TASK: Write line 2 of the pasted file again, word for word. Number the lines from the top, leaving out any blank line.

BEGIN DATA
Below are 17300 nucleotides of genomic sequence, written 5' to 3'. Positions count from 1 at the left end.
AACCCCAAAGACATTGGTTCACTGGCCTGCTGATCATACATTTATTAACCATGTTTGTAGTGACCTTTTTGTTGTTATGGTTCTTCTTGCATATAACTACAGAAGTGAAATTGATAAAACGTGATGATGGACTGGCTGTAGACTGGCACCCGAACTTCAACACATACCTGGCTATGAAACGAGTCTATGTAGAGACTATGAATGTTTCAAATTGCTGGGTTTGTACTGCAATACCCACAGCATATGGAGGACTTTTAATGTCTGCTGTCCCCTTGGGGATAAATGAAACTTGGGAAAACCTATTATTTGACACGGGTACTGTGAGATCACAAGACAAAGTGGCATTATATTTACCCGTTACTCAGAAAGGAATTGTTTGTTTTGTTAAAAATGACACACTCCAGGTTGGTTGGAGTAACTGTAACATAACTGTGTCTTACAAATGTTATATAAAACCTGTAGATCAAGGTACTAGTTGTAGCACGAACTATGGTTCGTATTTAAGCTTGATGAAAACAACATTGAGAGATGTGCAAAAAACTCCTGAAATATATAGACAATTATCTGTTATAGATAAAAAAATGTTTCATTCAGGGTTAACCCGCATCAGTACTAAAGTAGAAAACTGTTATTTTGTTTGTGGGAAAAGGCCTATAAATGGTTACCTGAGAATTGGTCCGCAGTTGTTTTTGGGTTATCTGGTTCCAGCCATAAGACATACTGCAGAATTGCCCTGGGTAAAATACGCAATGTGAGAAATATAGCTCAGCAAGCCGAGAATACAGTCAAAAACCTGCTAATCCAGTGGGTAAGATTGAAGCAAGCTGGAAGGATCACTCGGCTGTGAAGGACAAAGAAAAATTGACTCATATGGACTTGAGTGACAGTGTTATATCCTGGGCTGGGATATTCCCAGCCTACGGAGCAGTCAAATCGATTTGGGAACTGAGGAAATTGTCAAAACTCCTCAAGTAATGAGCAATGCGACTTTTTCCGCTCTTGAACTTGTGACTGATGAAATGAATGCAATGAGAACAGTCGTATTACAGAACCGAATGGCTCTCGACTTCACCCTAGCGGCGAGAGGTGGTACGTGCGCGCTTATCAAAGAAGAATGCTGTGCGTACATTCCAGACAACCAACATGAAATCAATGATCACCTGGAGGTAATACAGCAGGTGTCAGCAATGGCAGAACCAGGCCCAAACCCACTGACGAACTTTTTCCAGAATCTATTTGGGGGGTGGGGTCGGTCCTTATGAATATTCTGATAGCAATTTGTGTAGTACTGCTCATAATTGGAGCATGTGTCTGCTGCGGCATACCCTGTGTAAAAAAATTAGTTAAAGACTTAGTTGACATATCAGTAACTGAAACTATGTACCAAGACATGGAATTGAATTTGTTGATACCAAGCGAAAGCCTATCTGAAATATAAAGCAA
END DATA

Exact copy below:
AACCCCAAAGACATTGGTTCACTGGCCTGCTGATCATACATTTATTAACCATGTTTGTAGTGACCTTTTTGTTGTTATGGTTCTTCTTGCATATAACTACAGAAGTGAAATTGATAAAACGTGATGATGGACTGGCTGTAGACTGGCACCCGAACTTCAACACATACCTGGCTATGAAACGAGTCTATGTAGAGACTATGAATGTTTCAAATTGCTGGGTTTGTACTGCAATACCCACAGCATATGGAGGACTTTTAATGTCTGCTGTCCCCTTGGGGATAAATGAAACTTGGGAAAACCTATTATTTGACACGGGTACTGTGAGATCACAAGACAAAGTGGCATTATATTTACCCGTTACTCAGAAAGGAATTGTTTGTTTTGTTAAAAATGACACACTCCAGGTTGGTTGGAGTAACTGTAACATAACTGTGTCTTACAAATGTTATATAAAACCTGTAGATCAAGGTACTAGTTGTAGCACGAACTATGGTTCGTATTTAAGCTTGATGAAAACAACATTGAGAGATGTGCAAAAAACTCCTGAAATATATAGACAATTATCTGTTATAGATAAAAAAATGTTTCATTCAGGGTTAACCCGCATCAGTACTAAAGTAGAAAACTGTTATTTTGTTTGTGGGAAAAGGCCTATAAATGGTTACCTGAGAATTGGTCCGCAGTTGTTTTTGGGTTATCTGGTTCCAGCCATAAGACATACTGCAGAATTGCCCTGGGTAAAATACGCAATGTGAGAAATATAGCTCAGCAAGCCGAGAATACAGTCAAAAACCTGCTAATCCAGTGGGTAAGATTGAAGCAAGCTGGAAGGATCACTCGGCTGTGAAGGACAAAGAAAAATTGACTCATATGGACTTGAGTGACAGTGTTATATCCTGGGCTGGGATATTCCCAGCCTACGGAGCAGTCAAATCGATTTGGGAACTGAGGAAATTGTCAAAACTCCTCAAGTAATGAGCAATGCGACTTTTTCCGCTCTTGAACTTGTGACTGATGAAATGAATGCAATGAGAACAGTCGTATTACAGAACCGAATGGCTCTCGACTTCACCCTAGCGGCGAGAGGTGGTACGTGCGCGCTTATCAAAGAAGAATGCTGTGCGTACATTCCAGACAACCAACATGAAATCAATGATCACCTGGAGGTAATACAGCAGGTGTCAGCAATGGCAGAACCAGGCCCAAACCCACTGACGAACTTTTTCCAGAATCTATTTGGGGGGTGGGGTCGGTCCTTATGAATATTCTGATAGCAATTTGTGTAGTACTGCTCATAATTGGAGCATGTGTCTGCTGCGGCATACCCTGTGTAAAAAAATTAGTTAAAGACTTAGTTGACATATCAGTAACTGAAACTATGTACCAAGACATGGAATTGAATTTGTTGATACCAAGCGAAAGCCTATCTGAAATATAAAGCAA